PRESIDIO OF MONTEREY, Calif. (July 8, 2021) - For Gwyn De Amaral, a Gold Star survivor who lost his father, having a Survivor Access Badge that allows him to visit the Presidio of Monterey without an escort is important because it means the door is always open.
“It’s allowing me to stay connected to a part of my past and to so much of what made me who I am,” said De Amaral, who visits often to see the memorial dedicated to his father and the graves of his great grandparents. His father, Maj. Charles F. De Amaral Jr., was a helicopter pilot who died in Vietnam in 1965. His great grandfather, 2nd Lt. William A. Davenport, was a cavalryman who served at PoM.
De Amaral is the first PoM survivor to receive a new-and-improved survivor badge that is good for three years and looks more like a Common Access Card than previous versions of the badge. Although this is De Amaral’s third, the new badge he picked up June 29 will make life easier for him because he will not have to renew it as often. It also helps keep him connected.
“It’s about access to the post and not having a barrier and instead feeling like you’re a part of it still,” De Amaral said. “You’re not cut off from it. You have access; it’s in your pocket, and all I have to do is show it.”
Nathaniel Pleasantbey, Survivor Outreach Services coordinator for POM, met De Amaral at the POM Visitors Center when he picked up his new badge, and said he encourages other Gold Star survivors to apply.
“They just flash their ID card, it gets scanned, and they’re on their way,” Pleasantbey said.
Gold Star survivors are the parents, spouses, children and siblings of fallen active-duty service members, and while some survivors, such as spouses and children, might already have a dependent identification card, others, such as parents, siblings and older children such as De Amaral, often do not, Pleasantbey said.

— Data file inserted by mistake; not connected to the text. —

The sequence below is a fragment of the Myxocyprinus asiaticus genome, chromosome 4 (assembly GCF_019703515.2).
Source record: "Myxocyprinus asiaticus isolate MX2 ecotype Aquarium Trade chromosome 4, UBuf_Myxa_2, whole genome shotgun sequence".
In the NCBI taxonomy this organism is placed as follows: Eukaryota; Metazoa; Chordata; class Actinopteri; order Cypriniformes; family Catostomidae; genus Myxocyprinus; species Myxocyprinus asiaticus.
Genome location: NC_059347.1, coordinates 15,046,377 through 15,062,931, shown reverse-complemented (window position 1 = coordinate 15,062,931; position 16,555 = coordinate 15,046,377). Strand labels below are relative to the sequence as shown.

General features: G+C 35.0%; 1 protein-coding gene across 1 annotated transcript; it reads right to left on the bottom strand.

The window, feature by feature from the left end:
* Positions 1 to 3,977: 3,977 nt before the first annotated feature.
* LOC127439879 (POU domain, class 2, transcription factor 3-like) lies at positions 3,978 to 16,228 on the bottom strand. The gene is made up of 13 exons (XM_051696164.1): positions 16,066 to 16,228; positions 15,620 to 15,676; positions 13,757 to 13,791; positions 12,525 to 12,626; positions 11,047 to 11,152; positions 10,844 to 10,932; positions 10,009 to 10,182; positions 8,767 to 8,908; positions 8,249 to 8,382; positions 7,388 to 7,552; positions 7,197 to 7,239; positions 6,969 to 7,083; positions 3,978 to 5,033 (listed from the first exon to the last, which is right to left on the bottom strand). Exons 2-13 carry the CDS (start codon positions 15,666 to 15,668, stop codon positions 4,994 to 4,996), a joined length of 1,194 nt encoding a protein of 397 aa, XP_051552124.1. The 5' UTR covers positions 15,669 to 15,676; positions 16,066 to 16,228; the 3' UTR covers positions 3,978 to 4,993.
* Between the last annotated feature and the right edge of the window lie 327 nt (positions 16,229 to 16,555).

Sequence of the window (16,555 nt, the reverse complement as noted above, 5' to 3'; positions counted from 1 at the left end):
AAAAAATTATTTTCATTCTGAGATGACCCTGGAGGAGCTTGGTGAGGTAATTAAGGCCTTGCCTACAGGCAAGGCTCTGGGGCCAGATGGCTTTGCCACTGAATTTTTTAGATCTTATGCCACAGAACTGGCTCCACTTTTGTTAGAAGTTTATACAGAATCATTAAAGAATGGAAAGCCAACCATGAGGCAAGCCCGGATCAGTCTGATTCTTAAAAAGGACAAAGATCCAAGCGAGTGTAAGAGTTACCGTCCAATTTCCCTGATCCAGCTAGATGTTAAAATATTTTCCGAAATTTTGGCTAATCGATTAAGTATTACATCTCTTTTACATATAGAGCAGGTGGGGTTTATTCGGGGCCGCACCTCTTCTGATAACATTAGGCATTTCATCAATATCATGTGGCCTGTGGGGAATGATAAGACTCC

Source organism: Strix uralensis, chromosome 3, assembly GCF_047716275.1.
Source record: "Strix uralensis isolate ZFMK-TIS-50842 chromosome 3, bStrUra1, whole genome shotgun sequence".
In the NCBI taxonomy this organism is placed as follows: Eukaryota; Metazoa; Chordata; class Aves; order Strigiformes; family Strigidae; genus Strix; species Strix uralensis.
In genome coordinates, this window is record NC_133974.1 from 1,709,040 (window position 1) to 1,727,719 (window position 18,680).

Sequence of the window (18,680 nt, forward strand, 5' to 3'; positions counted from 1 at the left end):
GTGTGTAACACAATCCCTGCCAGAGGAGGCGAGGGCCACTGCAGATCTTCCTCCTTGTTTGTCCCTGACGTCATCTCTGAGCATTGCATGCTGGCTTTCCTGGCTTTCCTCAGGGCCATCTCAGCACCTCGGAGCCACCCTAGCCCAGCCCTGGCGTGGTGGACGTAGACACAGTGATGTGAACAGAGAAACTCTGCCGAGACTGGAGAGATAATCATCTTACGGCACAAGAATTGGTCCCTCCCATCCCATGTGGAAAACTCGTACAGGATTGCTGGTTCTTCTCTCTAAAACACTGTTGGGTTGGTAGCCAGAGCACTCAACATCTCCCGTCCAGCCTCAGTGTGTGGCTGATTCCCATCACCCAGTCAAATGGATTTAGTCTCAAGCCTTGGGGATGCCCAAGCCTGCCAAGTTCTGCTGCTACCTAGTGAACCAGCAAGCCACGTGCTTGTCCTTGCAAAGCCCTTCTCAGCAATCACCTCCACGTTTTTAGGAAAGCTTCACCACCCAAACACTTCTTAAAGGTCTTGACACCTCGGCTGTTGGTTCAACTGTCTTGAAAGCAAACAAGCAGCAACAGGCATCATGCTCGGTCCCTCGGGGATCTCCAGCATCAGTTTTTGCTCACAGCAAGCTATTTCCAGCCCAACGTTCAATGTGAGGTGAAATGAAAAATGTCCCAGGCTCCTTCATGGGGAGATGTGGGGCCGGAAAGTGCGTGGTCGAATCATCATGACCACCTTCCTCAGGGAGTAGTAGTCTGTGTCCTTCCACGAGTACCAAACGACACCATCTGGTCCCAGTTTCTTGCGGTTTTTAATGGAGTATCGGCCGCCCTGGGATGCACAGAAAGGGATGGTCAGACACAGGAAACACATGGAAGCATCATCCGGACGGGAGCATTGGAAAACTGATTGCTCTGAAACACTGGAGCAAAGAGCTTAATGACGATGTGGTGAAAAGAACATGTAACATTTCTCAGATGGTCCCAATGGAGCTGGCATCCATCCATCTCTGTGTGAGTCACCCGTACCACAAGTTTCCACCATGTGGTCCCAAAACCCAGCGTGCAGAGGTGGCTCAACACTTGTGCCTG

Those who already have identification that allows them access are not eligible for the survivor badges, Pleasantbey said.
Since survivors often need to visit installations to use Army Community Service and SOS programs and attend functions, for example, having an access badge makes sense, Pleasantbey said.
The Army originally started issuing access badges for survivors in 2013, but the badges have changed considerably in appearance since, and the previous badges were only good for one year.
To apply for a badge, survivors should contact Pleasantbey at email@example.com.
The process includes filling out an application and having a picture taken. Security officials review the backgrounds of all applicants.
It is also important to note that badge holders cannot access any other privileges, such as commissary, exchange or military space-available air travel, and they cannot sign others on post, Pleasantbey said.
The badges, however, are good at all other Army installations, as well as the Department of Defense sister services.
“It gets you on to the installation, presumably so you can come to military functions,” Pleasantbey said. “If we have a Memorial Day function, Fourth of July function, something to honor the fallen, you can come on post to help celebrate … or if you have a function where a particular hero is being celebrated.”
The fact that PoM can issue the badges is significant because only active-duty Army installations can issue them. In California, that leaves only PoM and Fort Irwin, nearly 400 miles south of PoM.
PoM’s SOS office covers the California counties of Monterey, San Benito, San Luis Obispo and Santa Barbara. But if a survivor outside of that area needs an access badge, Pleasantbey can coordinate with National Guard SOS officials, for example, to help secure one.
De Amaral, who lives near PoM in the Carmel Highlands, said he is grateful for the new badge and Pleasantbey’s help with access to the post.
“Visiting the post has given him the opportunity to stay connected with a vital group of people who were a part of his loved ones’ lives,” De Amaral said.
“It can help you,” De Amaral said of survivors maintaining access to military installations. “It’s helped me through my grieving, even now in my life ... I think it’s a really wonderful resource for people.”